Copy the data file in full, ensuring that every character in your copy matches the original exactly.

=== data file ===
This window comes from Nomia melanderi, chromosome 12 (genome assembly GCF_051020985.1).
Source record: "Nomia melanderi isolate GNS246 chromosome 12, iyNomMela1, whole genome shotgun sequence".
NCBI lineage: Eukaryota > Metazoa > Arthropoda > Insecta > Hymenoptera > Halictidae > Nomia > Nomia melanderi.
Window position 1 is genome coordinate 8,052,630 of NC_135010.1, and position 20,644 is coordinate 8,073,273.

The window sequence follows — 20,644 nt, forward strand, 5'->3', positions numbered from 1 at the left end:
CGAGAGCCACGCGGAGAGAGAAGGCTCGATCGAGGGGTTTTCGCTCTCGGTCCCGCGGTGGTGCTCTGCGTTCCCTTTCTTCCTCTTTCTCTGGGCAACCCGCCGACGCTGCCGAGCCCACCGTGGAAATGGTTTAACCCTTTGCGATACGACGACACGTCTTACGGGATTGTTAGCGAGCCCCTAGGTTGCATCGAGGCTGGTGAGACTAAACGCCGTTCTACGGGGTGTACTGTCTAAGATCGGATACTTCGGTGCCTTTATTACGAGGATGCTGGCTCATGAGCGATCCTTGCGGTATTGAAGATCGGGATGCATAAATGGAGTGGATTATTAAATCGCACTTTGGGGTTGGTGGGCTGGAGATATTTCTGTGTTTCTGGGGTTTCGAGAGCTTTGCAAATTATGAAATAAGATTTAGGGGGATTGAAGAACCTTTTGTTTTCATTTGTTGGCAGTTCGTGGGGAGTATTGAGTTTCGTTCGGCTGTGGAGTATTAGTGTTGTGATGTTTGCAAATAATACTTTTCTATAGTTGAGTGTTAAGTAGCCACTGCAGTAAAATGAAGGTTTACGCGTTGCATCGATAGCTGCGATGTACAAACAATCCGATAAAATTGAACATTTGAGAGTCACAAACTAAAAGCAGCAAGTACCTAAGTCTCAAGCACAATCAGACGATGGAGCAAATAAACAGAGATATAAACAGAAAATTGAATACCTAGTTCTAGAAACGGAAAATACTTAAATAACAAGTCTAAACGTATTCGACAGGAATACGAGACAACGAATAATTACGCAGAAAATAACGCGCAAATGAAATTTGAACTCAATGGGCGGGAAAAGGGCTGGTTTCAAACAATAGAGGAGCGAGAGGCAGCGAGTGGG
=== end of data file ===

This window comes from Nomia melanderi, chromosome 12 (genome assembly GCF_051020985.1).
Source record: "Nomia melanderi isolate GNS246 chromosome 12, iyNomMela1, whole genome shotgun sequence".
NCBI lineage: Eukaryota > Metazoa > Arthropoda > Insecta > Hymenoptera > Halictidae > Nomia > Nomia melanderi.
Window position 1 is genome coordinate 8,052,630 of NC_135010.1, and position 20,644 is coordinate 8,073,273.

The window sequence follows — 20,644 nt, forward strand, 5'->3', positions numbered from 1 at the left end:
CGAGAGCCACGCGGAGAGAGAAGGCTCGATCGAGGGGTTTTCGCTCTCGGTCCCGCGGTGGTGCTCTGCGTTCCCTTTCTTCCTCTTTCTCTGGGCAACCCGCCGACGCTGCCGAGCCCACCGTGGAAATGGTTTAACCCTTTGCGATACGACGACACGTCTTACGGGATTGTTAGCGAGCCCCTAGGTTGCATCGAGGCTGGTGAGACTAAACGCCGTTCTACGGGGTGTACTGTCTAAGATCGGATACTTCGGTGCCTTTATTACGAGGATGCTGGCTCATGAGCGATCCTTGCGGTATTGAAGATCGGGATGCATAAATGGAGTGGATTATTAAATCGCACTTTGGGGTTGGTGGGCTGGAGATATTTCTGTGTTTCTGGGGTTTCGAGAGCTTTGCAAATTATGAAATAAGATTTAGGGGGATTGAAGAACCTTTTGTTTTCATTTGTTGGCAGTTCGTGGGGAGTATTGAGTTTCGTTCGGCTGTGGAGTATTAGTGTTGTGATGTTTGCAAATAATACTTTTCTATAGTTGAGTGTTAAGTAGCCACTGCAGTAAAATGAAGGTTTACGCGTTGCATCGATAGCTGCGATGTACAAACAATCCGATAAAATTGAACATTTGAGAGTCACAAACTAAAAGCAGCAAGTACCTAAGTCTCAAGCACAATCAGACGATGGAGCAAATAAACAGAGATATAAACAGAAAATTGAATACCTAGTTCTAGAAACGGAAAATACTTAAATAACAAGTCTAAACGTATTCGACAGGAATACGAGACAACGAATAATTACGCAGAAAATAACGCGCAAATGAAATTTGAACTCAATGGGCGGGAAAAGGGCTGGTTTCAAACAATAGAGGAGCGAGAGGCAGCGAGTGGG